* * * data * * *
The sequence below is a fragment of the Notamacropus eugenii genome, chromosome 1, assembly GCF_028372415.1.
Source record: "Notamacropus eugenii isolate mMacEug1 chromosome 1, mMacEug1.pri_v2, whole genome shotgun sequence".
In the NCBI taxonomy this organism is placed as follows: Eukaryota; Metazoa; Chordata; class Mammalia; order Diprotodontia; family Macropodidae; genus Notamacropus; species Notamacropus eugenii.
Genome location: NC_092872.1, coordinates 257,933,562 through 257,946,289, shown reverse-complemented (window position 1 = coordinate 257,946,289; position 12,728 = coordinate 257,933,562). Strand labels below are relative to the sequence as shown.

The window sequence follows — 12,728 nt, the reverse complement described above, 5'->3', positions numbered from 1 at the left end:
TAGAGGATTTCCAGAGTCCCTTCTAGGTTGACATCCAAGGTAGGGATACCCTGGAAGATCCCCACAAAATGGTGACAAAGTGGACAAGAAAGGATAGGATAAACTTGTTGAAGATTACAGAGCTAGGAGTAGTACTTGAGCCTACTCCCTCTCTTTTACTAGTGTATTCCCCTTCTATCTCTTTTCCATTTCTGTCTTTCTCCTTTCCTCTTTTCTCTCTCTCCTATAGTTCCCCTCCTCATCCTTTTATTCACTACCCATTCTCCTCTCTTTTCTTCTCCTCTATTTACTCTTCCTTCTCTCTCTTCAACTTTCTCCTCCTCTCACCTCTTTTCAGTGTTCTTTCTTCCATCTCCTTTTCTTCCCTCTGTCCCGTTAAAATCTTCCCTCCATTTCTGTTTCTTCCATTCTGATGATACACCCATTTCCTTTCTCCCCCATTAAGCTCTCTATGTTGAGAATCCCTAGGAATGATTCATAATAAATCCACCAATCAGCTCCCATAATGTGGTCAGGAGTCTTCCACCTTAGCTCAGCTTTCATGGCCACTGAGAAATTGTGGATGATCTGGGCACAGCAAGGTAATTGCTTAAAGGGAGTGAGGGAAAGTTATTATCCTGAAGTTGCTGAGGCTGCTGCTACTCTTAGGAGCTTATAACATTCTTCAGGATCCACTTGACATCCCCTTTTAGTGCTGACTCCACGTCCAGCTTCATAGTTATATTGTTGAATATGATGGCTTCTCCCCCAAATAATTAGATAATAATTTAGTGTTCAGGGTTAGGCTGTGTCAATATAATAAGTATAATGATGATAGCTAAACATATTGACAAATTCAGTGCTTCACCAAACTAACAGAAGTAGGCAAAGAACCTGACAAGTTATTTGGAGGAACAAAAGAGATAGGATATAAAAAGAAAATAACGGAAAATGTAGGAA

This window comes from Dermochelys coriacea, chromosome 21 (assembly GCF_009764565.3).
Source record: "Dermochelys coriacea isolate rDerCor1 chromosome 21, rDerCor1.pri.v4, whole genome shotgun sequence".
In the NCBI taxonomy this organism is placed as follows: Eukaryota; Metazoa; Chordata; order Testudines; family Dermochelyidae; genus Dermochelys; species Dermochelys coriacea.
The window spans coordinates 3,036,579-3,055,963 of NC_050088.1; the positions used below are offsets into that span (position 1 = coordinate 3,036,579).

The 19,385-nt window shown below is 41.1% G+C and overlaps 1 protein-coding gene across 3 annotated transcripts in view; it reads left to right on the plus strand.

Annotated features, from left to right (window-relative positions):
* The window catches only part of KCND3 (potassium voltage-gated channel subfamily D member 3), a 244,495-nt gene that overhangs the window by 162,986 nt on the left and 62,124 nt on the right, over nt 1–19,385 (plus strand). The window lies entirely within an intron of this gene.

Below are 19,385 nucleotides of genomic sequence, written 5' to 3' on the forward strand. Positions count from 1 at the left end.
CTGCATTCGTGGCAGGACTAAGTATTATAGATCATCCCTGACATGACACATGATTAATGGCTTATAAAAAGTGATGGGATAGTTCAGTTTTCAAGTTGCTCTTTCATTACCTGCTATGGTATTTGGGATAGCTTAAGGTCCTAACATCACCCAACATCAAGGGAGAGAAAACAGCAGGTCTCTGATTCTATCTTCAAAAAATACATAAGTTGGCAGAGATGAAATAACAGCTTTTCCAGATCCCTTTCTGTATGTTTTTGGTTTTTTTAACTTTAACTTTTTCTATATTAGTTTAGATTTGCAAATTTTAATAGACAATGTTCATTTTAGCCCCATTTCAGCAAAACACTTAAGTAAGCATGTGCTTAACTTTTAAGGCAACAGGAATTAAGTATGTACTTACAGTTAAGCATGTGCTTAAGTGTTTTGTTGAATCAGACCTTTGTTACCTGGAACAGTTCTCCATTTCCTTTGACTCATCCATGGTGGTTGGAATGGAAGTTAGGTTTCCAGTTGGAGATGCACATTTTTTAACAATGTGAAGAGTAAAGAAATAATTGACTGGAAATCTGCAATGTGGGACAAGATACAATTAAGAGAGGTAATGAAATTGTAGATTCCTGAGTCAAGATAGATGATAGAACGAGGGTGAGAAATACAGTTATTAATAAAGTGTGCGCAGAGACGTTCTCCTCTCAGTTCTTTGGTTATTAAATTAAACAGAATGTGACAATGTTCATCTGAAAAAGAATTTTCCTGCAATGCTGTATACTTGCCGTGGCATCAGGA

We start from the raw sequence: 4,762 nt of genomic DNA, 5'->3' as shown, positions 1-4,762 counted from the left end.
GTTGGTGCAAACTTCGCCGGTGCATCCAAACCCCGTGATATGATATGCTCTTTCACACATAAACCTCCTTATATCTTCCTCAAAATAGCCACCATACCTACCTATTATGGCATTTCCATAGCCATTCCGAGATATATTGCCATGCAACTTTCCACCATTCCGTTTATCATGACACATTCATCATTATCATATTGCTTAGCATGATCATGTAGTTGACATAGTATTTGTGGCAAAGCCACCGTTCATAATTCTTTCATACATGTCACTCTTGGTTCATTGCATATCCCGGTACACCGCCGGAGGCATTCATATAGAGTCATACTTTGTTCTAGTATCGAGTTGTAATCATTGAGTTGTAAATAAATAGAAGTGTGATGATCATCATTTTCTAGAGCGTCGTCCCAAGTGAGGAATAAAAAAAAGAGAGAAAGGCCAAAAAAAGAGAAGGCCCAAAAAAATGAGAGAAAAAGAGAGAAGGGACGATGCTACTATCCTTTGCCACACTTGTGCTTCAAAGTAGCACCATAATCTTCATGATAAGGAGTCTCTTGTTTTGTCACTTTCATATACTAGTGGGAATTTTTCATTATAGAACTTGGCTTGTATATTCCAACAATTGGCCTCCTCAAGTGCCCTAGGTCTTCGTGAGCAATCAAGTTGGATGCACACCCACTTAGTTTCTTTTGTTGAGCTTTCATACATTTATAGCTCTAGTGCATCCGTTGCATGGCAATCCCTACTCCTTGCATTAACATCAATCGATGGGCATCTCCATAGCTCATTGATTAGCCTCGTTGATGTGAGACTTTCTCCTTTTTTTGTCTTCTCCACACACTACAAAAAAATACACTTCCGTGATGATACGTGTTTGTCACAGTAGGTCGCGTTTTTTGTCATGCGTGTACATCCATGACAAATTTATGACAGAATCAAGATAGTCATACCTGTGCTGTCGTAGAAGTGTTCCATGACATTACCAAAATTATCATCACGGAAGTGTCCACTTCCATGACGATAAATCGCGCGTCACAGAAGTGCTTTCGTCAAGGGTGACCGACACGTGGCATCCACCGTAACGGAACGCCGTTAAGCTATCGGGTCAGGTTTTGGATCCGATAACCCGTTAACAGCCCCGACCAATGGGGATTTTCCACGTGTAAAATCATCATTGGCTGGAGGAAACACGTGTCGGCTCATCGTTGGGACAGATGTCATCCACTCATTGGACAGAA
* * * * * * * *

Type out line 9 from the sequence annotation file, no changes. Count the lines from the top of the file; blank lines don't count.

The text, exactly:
In the NCBI taxonomy this organism is placed as follows: Eukaryota; Metazoa; Chordata; order Testudines; family Dermochelyidae; genus Dermochelys; species Dermochelys coriacea.